Blame Milton Robson, an Atlanta car collector, for the sky-high prices of muscle cars.
Four years ago, Robson, a former grocery wholesaler, placed a half-page advertisement in Hemmings Motor News to sell his 1971 Plymouth Barracuda, a convertible equipped with a Hemi V-8 engine and a four-speed manual transmission. The asking price -- US$1 million -- was an astounding sum, even considering that the car was one of just six similarly equipped 'Cudas that Chrysler built as 1971 models.
"When I saw Robson's ad, I said to myself, `Well, he's got to start somewhere,'" Colin Comer, president of Colin's Classic Automobiles in Milwaukee, said. "But he stuck to his guns and, sure enough, his Hemi 'Cuda went to a broker who flipped it," he said, using slang for a quick resale.
PHOTO: NY TIMES
The once-astronomical price seems quite reasonable today, as survivors of the muscle-car era enter the millionaire's club, shouldering Bugattis, Ferraris and Duesenbergs out of the limelight. In January, at the Barrett-Jackson collector car auction in Scottsdale, Arizona, two icons of the period sold for seven-figure prices.
A 1970 Chevrolet Chevelle convertible with a 454-cubic-inch V-8, decked out in replica lettering from its days as a drag racing champion, sold for US$1,242,000. A 1970 Plymouth Hemi 'Cuda convertible in blinding orange -- High Impact Vitamin C in sales brochures -- brought US$2,160,000.
Two months later, a 1965 Shelby Mustang GT350R with a history of racetrack wins just missed the mark, bringing US$990,000. A Shelby Cobra racecar sold for US$1.65 million at the same Amelia Island, Florida, auction.
Why would a car that cost US$5,000 when new 35 years ago command US$1 million or more today? The simple answer is that wealthy buyers know what they want and are willing to pay for it. And years of steadily rising prices have made the purchase of a rare muscle car easier to justify as an example of investment-grade wish fulfillment.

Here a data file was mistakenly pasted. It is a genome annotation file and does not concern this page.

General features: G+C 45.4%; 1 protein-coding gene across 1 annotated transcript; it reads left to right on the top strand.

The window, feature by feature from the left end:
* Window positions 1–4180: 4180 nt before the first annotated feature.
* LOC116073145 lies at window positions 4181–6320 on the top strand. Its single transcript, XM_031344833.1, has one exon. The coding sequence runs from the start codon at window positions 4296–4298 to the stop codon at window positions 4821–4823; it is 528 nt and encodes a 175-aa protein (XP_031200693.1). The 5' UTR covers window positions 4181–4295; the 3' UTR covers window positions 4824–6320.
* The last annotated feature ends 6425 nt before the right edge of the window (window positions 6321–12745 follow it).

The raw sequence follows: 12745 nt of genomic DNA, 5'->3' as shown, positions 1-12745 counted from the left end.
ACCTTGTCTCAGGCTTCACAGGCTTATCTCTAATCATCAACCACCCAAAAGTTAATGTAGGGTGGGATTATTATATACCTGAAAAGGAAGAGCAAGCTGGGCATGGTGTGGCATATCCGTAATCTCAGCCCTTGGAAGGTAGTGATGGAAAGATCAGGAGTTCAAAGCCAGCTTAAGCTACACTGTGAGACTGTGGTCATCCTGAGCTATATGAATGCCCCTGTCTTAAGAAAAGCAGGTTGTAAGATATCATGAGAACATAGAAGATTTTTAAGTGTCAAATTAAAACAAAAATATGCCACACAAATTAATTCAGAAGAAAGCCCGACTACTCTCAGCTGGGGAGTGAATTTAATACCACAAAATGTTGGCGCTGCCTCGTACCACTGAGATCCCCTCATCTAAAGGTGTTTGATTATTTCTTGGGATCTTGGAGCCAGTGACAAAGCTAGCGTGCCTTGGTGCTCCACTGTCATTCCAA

While there is no concise definition of what constitutes a muscle car, it is certain that the horsepower race in Detroit heated up considerably with the arrival of the Pontiac GTO for the 1964 model year. The one-upsmanship among carmakers continued for eight years, until escalating insurance rates, unleaded gasoline and tepid horsepower ratings shifted buyers toward personal luxury cars.
Purists insist that a muscle car is made by marrying a big engine with a four or five-seat body, citing the example of the original GTO. The engines are typically from 383 to 454 cubic inches in displacement (in the vernacular, "big-block" V-8's), with factory ratings of up to 450 horsepower.
While sports cars like the Shelby Cobra and Chevrolet Corvette may qualify on the basis of horsepower and zero-to-60 performance, sticklers regard these powerful two-seaters as no more than affiliate members of their club. Imported cars were never considered for membership.
Comer, 34, was born as the muscle car era was fading. He admits that some of his affection for the cars is pure rebellion.
"My dad told me muscle cars were cheap kids' toys," he said. "I figured that if he didn't like them, they had to be pretty cool."
Like prices for other types of collectibles, muscle car values are determined by well-established guidelines. In this lofty price class, experienced buyers and sellers use special language to appraise their qualities.